One is to go out on a limb and actually acknowledge that you feel anxious in those particular moments. Being the clever person you are, you probably already have a good read on people and circumstances that are safe to do that in. If you’re meeting a new group for the first time and they seem like kind, accepting people, simply acknowledging that you feel anxious when you meet new people can take the pressure to act like you feel at ease or “normal” off your shoulders. Otherwise, that pressure can just amplify the anxiety that you already feel in those social interactions.

Some other more private or subtle strategies in these situations include:

  • Focusing on breathing slowly and intentionally if it feels like your breath is shallow and quick. Also, softening your abdomen and opening your shoulders while you breathe into your tummy can support more of a sense of being in control of your heart rate, breathing, perspiration, and other related aspects of your physical body.
  • You can also talk yourself through the fear of being excluded or rejected
    • If your fears come true, how can you deal with it?
    • What power or capacity do you have to handle negative social responses from others?
    • How have you dealt with them in the past?
    • Who do you know who deals with negative responses well, and how do you imagine they do it 

Exclusion and rejection can hurt, but there will always be people out there who care about and admire you for the person you are.

2.     Fear of judgment

Now on to the second common fear related to social anxiety: fears of being judged

Anxiety around the fear of judgment is similar to the fear of not fitting in, but different in some distinct ways. While they both relate to not belonging, the fear behind this kind of social anxiety is more about receiving a negative social response about a particular aspect of your identity or experience. This can look like fears of judgment for how you look, your sexuality or gender identity, your socioeconomic status, how you speak, your job or level of education, or stigmatized experiences you’ve had, such as surviving abuse.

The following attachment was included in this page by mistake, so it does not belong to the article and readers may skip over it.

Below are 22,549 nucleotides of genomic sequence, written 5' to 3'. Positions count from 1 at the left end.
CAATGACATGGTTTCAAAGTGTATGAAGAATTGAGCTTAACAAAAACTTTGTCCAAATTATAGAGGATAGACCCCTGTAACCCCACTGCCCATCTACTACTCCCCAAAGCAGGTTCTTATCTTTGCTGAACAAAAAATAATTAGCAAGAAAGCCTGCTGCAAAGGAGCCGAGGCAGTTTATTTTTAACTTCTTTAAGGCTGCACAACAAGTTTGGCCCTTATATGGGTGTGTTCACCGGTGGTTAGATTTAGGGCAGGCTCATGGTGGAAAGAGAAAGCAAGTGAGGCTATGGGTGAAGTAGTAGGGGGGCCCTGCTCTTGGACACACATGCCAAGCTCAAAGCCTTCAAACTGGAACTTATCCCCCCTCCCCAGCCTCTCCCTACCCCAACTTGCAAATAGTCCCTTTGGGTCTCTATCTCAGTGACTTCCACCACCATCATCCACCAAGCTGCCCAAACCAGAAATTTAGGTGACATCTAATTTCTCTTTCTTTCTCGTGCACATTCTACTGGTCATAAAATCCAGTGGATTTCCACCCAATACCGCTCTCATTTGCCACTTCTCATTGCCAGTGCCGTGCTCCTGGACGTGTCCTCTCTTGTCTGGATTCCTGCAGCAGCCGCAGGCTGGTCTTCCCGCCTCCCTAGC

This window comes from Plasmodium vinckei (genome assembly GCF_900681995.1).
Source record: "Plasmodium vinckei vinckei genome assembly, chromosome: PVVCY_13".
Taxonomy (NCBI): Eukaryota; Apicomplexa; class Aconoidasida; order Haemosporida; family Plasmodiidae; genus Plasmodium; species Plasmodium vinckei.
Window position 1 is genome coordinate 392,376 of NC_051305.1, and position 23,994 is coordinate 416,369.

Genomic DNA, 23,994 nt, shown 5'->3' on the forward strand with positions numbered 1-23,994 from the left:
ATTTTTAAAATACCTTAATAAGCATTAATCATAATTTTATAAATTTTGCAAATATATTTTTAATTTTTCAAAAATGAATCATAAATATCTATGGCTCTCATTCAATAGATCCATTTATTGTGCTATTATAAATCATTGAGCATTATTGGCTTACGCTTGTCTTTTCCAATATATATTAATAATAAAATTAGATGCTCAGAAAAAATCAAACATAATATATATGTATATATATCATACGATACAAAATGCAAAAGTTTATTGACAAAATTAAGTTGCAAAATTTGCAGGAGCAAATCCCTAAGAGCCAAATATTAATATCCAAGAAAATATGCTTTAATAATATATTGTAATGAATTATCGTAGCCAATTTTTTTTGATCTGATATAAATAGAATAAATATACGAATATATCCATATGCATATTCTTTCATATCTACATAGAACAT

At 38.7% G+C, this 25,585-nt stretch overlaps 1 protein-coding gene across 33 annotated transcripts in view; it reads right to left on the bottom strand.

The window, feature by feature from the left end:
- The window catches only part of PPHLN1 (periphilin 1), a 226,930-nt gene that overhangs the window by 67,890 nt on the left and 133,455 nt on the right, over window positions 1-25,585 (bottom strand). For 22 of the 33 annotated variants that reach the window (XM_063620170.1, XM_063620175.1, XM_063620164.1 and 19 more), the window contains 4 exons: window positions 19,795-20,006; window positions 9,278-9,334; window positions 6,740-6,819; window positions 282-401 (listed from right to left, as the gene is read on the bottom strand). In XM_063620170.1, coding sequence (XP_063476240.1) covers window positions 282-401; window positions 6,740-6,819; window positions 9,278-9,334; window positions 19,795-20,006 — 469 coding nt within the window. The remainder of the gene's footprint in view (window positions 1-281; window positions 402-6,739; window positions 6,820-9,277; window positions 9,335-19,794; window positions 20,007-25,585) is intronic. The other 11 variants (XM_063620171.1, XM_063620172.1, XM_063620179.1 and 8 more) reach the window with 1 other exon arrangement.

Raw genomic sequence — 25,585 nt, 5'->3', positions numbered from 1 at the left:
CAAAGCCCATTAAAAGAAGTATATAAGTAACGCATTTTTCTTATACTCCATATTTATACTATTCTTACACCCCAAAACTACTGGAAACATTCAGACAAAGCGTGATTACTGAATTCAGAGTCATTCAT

I know it goes without saying, but judgment sucks. It reduces us to a diminished essence far below who we actually are, and if it’s for something about ourselves that we really can’t help, it can really hurt. The hurt we experience for being judged is also very contextual. It probably doesn’t hurt to the same degree if it’s cast by a total stranger, versus a close friend, versus someone we don’t really know but admire, versus a family member. My point is, it’s about who we anticipate doing the judging and how sensitive we are about being judged for that particular thing.

If you have anxieties about judgment, questions like these could be useful in helping address them:

  • What are the things you’re most wary of being judged for?
  • What is it about those particular things that makes them especially sensitive areas?
  • What do the people who care most about you appreciate most about who you are?
    • Do they know about the areas you’re sensitive about? If they do, why do you suppose they’re still in the picture?
    • How do you imagine they’d respond if they knew you were judged for what you’re sensitive about?
  • What do you imagine someone else’s judgment toward you would say about them?
    • Would their judgment speak more to fundamental problems with you, or to issues they have?
  • If you were to be judged for something you’re sensitive about, who would you go to for support? How would that help your sense of value or dignity?

Reflecting on questions like these can be helpful because they can take some of the power away from things we’re afraid to be judged for. That may not change the reality that being judged can really hurt, but it helps us remember that we have what it takes to deal with it.

3.     Being seen or positioned as deficient, inadequate, or incompetent

The third common fear behind social anxiety relates to being deemed inadequate, deficient, or incompetent. This is similar to the anxiety around judgment described, but it has more to do with measuring up and being seen as “good enough”.

Being “good enough” is more or less synonymous with “acceptable”, and acceptance and belonging go hand-in-hand. Do you notice a pattern here? This just reaffirms the point that social anxiety has so much to do with belonging, and belonging has so much to do with dignity!